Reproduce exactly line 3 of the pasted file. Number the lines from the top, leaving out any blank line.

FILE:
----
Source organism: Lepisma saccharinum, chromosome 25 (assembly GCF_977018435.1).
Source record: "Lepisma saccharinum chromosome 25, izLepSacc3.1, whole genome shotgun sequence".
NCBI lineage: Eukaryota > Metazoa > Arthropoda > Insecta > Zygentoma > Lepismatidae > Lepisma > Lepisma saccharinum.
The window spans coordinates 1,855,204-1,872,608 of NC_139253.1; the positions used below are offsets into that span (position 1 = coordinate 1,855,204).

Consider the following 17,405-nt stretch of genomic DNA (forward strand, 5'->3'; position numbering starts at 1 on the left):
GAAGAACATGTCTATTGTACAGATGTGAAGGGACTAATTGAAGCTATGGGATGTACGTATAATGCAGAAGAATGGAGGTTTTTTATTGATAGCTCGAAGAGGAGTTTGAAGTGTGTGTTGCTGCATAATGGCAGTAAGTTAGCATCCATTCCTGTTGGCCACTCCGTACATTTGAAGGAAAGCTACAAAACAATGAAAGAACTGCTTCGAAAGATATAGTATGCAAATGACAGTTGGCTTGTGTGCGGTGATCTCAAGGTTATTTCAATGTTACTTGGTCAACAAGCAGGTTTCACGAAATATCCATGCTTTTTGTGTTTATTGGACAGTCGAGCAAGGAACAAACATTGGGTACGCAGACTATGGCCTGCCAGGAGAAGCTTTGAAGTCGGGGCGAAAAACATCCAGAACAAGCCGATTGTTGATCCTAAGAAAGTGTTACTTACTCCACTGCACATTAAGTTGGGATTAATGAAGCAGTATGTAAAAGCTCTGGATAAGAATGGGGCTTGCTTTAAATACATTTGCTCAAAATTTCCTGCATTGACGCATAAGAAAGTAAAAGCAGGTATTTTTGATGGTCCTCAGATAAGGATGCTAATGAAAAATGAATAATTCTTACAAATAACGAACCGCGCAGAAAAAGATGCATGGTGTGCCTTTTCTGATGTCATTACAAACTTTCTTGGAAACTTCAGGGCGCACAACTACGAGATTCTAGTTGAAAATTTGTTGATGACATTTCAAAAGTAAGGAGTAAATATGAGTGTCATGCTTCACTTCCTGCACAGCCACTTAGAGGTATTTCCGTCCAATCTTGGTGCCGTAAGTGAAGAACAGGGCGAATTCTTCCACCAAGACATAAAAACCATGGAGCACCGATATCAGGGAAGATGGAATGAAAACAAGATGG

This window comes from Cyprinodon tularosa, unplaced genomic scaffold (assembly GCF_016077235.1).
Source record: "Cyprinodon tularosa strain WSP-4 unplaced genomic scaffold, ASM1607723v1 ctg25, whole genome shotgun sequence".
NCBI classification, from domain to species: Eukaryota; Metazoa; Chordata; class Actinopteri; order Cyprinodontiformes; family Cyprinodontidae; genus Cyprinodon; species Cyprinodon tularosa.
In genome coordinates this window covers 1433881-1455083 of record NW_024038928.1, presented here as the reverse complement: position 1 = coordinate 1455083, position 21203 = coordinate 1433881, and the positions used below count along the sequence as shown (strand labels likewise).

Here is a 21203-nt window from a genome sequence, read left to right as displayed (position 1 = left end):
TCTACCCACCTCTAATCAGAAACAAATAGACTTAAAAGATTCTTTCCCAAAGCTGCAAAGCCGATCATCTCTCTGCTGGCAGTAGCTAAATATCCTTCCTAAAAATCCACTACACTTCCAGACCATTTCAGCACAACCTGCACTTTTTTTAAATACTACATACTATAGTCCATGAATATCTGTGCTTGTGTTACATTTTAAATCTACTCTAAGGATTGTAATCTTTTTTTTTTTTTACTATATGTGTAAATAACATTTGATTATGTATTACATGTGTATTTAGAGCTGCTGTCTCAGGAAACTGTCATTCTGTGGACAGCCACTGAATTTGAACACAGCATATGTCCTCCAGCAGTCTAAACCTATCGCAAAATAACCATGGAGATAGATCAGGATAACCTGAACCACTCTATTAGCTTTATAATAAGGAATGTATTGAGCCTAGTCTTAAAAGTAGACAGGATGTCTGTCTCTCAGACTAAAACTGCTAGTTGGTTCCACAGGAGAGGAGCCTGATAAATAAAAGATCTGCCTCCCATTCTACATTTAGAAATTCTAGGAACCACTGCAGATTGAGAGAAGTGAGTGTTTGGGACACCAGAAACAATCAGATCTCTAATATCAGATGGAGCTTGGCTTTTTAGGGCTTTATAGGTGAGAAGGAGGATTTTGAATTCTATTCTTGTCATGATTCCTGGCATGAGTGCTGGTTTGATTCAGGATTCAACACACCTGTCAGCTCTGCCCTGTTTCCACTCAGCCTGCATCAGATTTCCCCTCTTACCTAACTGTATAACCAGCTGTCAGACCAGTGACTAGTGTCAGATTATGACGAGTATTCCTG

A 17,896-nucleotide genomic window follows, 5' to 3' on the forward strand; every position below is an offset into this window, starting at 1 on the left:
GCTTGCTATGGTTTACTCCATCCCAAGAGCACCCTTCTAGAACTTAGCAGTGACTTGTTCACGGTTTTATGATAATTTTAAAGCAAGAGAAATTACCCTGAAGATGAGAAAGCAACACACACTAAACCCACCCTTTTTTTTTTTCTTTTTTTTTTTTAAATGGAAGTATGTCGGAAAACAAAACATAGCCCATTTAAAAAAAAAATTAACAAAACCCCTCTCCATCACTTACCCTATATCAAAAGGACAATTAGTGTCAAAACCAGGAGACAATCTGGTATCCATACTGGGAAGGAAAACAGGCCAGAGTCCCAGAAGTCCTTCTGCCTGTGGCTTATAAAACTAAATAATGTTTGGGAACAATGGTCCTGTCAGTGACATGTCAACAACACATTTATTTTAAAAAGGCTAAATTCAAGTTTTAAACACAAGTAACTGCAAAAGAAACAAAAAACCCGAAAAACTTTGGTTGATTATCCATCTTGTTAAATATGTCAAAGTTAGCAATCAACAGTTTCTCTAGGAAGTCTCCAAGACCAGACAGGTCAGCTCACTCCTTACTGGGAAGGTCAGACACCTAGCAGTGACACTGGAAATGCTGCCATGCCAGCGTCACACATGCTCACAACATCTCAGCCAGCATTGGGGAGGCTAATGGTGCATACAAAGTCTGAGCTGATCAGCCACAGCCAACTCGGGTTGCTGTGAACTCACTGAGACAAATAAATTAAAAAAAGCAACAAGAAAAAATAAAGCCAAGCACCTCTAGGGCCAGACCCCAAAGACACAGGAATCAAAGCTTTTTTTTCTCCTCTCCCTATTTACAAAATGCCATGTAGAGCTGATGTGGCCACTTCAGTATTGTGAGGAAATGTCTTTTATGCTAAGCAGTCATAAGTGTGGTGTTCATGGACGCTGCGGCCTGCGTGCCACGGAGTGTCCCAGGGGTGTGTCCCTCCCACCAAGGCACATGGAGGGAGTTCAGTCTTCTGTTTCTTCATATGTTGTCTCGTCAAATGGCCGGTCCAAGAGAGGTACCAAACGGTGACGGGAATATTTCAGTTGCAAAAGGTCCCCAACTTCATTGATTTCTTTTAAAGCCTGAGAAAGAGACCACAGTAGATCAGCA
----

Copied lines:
NCBI lineage: Eukaryota > Metazoa > Arthropoda > Insecta > Zygentoma > Lepismatidae > Lepisma > Lepisma saccharinum.